You are previewing Web Form Design.

Web Form Design

Cover of Web Form Design by Luke Wroblewski Published by Rosenfeld Media
  1. SPECIAL OFFER: Upgrade this ebook with O'Reilly
  2. How to Use this Book
    1. Who Should Read this Book?
    2. What’s in the Book?
    3. What Comes with the Book?
  3. Frequently asked Questions
  4. Foreword
  5. Chapter 1
    1. The Design of Forms
      1. Form Design Matters
      2. The Impact of Form Design
      3. Design Considerations
  6. Chapter 2
    1. Form Organization
      1. What to Include
      2. Have a Conversation
      3. Organizing Content
      4. Group Distinctions
      5. Best Practices
  7. Chapter 3
    1. Path to Completion
      1. Name That Form
      2. Start Pages
      3. Clear Scan Lines
      4. Minimal Distractions
      5. Progress Indicators
      6. Tabbing
      7. Best Practices
  8. Chapter 4
    1. Labels
      1. Label Alignment
      2. Top-Aligned Labels
      3. Right-Aligned Labels
      4. Left-Aligned Labels
      5. Labels Within Inputs
      6. Mixed Alignments
      7. Best Practices
  9. Chapter 5
    1. Input Fields
      1. Types of Input Fields
      2. Field Lengths
      3. Required Fields
      4. Input Groups
      5. Flexible Inputs
      6. Best Practices
  10. Chapter 6
    1. Actions
      1. Primary and Secondary Actions
      2. Placement
      3. Actions in Progress
      4. Agree and Submit
      5. Best Practices
  11. Chapter 7
    1. Help Text
      1. When to Help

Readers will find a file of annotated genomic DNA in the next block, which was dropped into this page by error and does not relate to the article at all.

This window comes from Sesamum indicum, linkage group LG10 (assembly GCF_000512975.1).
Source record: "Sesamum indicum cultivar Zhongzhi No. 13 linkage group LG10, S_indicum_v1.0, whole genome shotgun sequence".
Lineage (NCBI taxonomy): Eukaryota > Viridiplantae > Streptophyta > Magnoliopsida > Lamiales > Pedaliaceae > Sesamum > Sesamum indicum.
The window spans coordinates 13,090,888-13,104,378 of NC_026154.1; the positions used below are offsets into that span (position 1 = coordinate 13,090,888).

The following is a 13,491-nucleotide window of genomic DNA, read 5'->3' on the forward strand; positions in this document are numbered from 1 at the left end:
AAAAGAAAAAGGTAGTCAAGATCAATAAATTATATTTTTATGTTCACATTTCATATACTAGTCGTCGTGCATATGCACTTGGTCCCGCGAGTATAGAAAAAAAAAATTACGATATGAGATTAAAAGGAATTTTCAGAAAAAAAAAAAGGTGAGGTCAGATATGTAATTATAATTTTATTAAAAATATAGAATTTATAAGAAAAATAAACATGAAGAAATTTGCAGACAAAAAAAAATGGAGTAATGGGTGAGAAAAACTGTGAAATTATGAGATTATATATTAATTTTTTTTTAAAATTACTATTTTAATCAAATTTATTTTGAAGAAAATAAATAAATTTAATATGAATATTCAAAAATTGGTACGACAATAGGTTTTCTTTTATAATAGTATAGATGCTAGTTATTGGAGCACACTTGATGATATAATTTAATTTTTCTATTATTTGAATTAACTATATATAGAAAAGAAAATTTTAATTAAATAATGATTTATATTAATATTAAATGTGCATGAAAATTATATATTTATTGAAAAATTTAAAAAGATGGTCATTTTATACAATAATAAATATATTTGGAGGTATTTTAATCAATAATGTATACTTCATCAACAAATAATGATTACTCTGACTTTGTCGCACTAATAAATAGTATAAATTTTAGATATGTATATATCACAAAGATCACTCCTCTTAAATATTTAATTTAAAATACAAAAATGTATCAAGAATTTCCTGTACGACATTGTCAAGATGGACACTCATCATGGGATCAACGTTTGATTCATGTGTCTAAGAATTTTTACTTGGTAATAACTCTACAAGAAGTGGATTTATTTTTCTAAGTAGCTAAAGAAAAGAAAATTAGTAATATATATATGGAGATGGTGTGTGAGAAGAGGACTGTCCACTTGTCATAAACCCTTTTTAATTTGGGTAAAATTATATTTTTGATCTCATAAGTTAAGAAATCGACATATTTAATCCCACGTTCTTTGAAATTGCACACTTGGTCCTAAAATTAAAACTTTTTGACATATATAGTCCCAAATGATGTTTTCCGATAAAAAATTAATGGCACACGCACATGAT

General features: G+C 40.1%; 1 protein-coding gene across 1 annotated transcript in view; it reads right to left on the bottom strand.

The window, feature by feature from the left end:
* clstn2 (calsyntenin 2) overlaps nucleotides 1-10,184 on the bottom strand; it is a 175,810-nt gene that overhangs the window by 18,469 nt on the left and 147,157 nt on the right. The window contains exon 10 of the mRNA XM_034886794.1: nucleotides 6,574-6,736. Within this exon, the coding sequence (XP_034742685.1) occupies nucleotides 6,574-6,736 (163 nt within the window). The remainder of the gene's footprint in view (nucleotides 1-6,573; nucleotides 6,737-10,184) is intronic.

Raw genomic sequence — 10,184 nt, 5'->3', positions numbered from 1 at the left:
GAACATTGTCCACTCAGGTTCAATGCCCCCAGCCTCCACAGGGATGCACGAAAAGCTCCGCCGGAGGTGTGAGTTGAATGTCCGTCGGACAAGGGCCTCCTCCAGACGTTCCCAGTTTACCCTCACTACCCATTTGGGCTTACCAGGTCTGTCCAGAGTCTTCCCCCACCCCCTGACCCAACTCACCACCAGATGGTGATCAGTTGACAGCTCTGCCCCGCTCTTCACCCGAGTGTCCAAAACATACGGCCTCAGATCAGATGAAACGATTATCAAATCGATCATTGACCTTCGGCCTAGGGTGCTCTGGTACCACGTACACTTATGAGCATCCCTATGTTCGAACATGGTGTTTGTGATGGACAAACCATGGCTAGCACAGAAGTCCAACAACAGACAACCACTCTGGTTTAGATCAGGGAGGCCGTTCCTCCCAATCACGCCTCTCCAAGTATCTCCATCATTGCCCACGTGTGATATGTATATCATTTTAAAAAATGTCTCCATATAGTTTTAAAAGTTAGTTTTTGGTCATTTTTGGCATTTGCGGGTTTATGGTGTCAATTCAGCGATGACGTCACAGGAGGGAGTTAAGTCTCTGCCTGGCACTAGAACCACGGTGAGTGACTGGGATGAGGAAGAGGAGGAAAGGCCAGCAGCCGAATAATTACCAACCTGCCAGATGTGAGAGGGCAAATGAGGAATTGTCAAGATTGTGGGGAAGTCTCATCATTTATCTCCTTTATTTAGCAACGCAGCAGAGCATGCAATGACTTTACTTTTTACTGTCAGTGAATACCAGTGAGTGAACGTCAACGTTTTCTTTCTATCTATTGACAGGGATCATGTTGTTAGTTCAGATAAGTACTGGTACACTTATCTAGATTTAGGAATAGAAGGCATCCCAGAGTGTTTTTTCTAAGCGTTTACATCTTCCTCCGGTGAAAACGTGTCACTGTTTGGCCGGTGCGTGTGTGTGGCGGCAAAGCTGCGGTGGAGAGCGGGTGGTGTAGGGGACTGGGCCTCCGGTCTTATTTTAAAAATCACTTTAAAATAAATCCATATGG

2. Automatic Inline Help
      3. User-Activated Inline Help
      4. User-Activated Section Help
      5. Secure Transactions
      6. Best Practices
  12. Chapter 8
    1. Errors and Success
      1. Errors
      2. Success
      3. No Dead Ends
      4. Best Practices
  13. Chapter 9
    1. Inline Validation
      1. Confirmation
      2. Suggestions
      3. Limits
      4. Best Practices
  14. Chapter 10
    1. Unnecessary Inputs
      1. Removing Questions
      2. Smart Defaults
      3. Personalized Defaults
      4. Best Practices
  15. Chapter 11
    1. Additional Inputs
      1. Inline Additions
      2. Overlays
      3. Progressive Engagement
      4. Best Practices
  16. Chapter 12
    1. Selection-Dependent Inputs
      1. Page-Level Selection
      2. Horizontal Tabs
      3. Vertical Tabs
      4. Drop-Down List
      5. Expose Below Radio Buttons
      6. Expose Within Radio Buttons
      7. Exposed Inactive
      8. Exposed Groups
      9. Best Practices
  17. Chapter 13
    1. Gradual Engagement
      1. Signing Up
      2. Getting Engaged
      3. Best Practices
  18. Chapter 14
    1. What’s Next?
      1. The Disappearing Form
      2. The Changing Form
      3. Getting It Built
  19. Acknowledgments
  20. About the Author
  21. SPECIAL OFFER: Upgrade this ebook with O'Reilly
O'Reilly logo

Chapter 6

Actions

Primary and Secondary Actions

Placement

Actions in Progress

Agree and Submit

Best Practices

Labels provide the questions that forms ask people. Input fields give people a way to answer those questions. Neither of these items, however, actually lets people complete a form. That singular responsibility rests with actions.

Primary and Secondary Actions

A typical Web form usually enables several final actions (see Figure 6.1). Actions such as Submit, Save, or Continue are intended to enable completion, which is the primary goal of just about anyone who has started filling in a form. Because they enable the most important action on the form (completion), they can be referred to as primary actions.

Figure 6.1 Primary ...

The best content for your career. Discover unlimited learning on demand for around $1/day.